Mantra is a Sanskrit word for “sound tool. ” Sanskrit and Tibetan, as well as other prototypical ancient languages such as Egyptian and Hebrew evolved as complex systems of onomatopoeia, where the sounds evoke movements of energy. This evocation is qualitative and subjective and is linked with interoception (inner body sensations) and emotional sense of self, both predominantly represented in the right hemisphere of the brain. Conversely, the narrative strand of sounds in which we give them meaning is done primarily in the left hemisphere. So, for example, if we take the Sanskrit OM, or AUM mantras, one of the most common in both Sanskrit and Tibetan. If Aum is indeed onomatopoeic, then performing it can create an event inside the nervous system, which can then become an object of concentration and meditation, and thereby a focal point for expanding physical and emotional awareness.
It has been discovered in various ways, scientifically and theoretically, that the sounds themselves, before they are assigned meaning, will resonate in different parts of the body and mind. It has been demonstrated in a double-blind study that ultrasound probes applied to the skull can improve subjective mood, and there is clear evidence that even imagining performing musical exercises rewires and strengthens nerve connections. Both of these studies speak to the capacity of mental recitation of mantra to activate and affect the physical nervous system.
A, U and M are sonorants or rings, so this particular mantra qualifies an object that inherently has no interactions (hits or slides). In terms of physics, this means our object is formless. Try resonating the mantra aloud, allowing air to flow through the nasal passage, smoothly transitioning between the three sounds. If you do not wish to disturb anyone that may be around you, you can whisper the sounds subvocally. The A (pronounced ä, as in “car”) can feel like a wide opening and has a broader vibratory effect on the physical body, approximating the gross consciousness of the waking state. The U (pronounced o͞o, as in “soup”), has a funneling effect, narrowing the consciousness into subtler sensations such as thoughts and impressions, approximating the dream state. The more nasal M sound is like the drone of a bee; it makes the cranium vibrate in a kind of undifferentiated and ubiquitous earthquake over the convolutions or valleys in the cerebral cortex, approximating the deep dreamless sleep state of consciousness.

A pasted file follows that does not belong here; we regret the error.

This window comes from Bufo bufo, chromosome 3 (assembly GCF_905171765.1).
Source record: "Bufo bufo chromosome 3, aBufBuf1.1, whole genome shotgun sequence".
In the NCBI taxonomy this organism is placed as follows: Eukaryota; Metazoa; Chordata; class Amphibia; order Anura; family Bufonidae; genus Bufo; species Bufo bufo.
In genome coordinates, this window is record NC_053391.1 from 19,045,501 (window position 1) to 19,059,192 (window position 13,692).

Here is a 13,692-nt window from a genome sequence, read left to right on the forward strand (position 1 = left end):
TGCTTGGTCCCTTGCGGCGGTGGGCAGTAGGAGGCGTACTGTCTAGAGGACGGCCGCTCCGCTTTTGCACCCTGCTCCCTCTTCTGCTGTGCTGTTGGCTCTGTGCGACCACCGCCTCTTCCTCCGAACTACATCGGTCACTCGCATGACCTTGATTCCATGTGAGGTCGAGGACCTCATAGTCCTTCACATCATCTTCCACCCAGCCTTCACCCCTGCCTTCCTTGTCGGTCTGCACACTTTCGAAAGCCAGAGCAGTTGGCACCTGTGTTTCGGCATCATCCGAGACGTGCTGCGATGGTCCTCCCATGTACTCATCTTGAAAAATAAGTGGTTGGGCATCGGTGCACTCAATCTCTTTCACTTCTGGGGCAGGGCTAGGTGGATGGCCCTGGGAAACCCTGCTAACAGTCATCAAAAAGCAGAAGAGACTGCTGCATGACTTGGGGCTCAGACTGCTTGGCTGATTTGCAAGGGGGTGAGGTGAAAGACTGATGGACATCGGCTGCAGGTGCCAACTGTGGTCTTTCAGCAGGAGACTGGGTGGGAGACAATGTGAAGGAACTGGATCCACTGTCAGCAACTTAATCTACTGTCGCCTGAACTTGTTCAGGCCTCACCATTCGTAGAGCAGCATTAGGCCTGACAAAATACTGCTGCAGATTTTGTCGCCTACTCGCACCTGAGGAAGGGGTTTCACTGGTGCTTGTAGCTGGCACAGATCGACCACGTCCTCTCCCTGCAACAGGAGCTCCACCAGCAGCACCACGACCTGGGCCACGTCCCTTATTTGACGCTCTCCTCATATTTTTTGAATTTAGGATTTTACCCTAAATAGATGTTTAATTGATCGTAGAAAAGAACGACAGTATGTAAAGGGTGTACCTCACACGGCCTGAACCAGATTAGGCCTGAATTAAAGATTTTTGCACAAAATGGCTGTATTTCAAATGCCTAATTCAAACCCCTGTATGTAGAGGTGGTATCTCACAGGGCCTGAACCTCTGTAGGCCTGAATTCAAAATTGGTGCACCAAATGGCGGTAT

Traditionally, Aum represents and has the capacity to progressively open up the practitioner to the ever-present formless and timeless reality, the background radiation of the cosmos that echoes the Big Bang. Aum is found in the form of Amen in Christianity, Judaism and ancient Egyptian, where it also codes for the immutable eternal aspect of consciousness.